Forty State AGs allowed to participate in Appeal hearing in the Google v AG Hood case

By Nicole Daniel

On November 11, 2015, a group of forty state attorneys general asked to participate in oral arguments on December 1, 2015 before the Court of Appeals for the Fifth Circuit, in the appeal of an injunction stemming from a case between Google and Mississippi AG Jim Hood. They were permitted to do so.

In October 2014 AG Hood’s office issued a 79-page subpoena on Google asking for, inter alia, dozens of interviews and specific documents. This subpoena was part of an investigation into whether search and business practices by Google violate state law.

On December 19, 2014 Google filed a complaint against AG Hood alleging that he violated federal law and the U.S. Constitution through threats of criminal prosecution and civil litigation, as well as through an allegedly punitive subpoena.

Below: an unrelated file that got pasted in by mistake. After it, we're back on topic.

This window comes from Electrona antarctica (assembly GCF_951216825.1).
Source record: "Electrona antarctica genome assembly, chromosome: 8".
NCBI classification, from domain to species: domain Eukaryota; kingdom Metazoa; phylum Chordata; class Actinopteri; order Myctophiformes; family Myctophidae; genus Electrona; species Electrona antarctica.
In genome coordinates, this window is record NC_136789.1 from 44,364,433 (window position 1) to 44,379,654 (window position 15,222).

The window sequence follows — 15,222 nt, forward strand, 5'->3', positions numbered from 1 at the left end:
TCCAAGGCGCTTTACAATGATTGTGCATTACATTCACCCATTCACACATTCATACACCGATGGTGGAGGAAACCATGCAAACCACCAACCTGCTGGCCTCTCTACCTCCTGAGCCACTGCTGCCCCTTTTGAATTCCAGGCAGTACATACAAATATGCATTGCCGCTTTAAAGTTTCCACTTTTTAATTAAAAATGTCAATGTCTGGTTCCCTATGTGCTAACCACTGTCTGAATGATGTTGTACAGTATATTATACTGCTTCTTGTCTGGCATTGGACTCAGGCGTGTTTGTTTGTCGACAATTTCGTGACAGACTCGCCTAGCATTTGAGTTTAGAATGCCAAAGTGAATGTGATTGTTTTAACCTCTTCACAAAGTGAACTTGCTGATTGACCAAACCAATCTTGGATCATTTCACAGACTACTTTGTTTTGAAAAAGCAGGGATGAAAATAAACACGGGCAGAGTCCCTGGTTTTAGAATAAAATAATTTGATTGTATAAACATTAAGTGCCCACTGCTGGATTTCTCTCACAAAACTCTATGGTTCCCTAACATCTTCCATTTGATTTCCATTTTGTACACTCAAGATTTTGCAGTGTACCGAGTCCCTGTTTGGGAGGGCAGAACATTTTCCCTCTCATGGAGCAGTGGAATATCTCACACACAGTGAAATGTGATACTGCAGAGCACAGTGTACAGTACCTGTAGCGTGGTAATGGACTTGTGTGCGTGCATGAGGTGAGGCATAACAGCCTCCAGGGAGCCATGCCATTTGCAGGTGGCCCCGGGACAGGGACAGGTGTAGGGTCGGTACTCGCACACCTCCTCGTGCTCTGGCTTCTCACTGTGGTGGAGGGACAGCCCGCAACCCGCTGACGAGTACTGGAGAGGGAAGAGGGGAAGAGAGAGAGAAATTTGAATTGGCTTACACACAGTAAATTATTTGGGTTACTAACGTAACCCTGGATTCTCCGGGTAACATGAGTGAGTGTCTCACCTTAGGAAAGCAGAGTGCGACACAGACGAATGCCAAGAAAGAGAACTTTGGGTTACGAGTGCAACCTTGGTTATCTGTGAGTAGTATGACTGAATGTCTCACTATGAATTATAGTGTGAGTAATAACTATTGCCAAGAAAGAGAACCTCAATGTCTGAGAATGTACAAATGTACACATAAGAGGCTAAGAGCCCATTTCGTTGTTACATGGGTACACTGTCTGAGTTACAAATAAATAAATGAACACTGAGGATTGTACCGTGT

On March 27, 2015 District Court Judge Henry Wingate blocked AG Hood’s investigation; his preliminary injunction relived Google from having to answer AG Hood’s investigative subpoena on whether Google profited from allegedly facilitating illegal online activity. The oral arguments relate to this injunction.

In their brief the State AGs claimed that they have a powerful interest in the case as it regards their own authority to investigate possible violations of state law. Further, AG Hood was even willing to share his time during the oral arguments with former U.S. Solicitor General Paul Clement, who represents the state AGs and wrote their brief. Google did not consent to that motion; however it was granted and the State AGs were able to participate.

Non-profit advocacy groups also submitted a separate amicus brief. The Court of Appeals has denied Google’s motion to disqualify the Digital Citizens Alliance, one of the advocacy groups, from participating.

The Court of Appeals has not yet ruled on the appeal.

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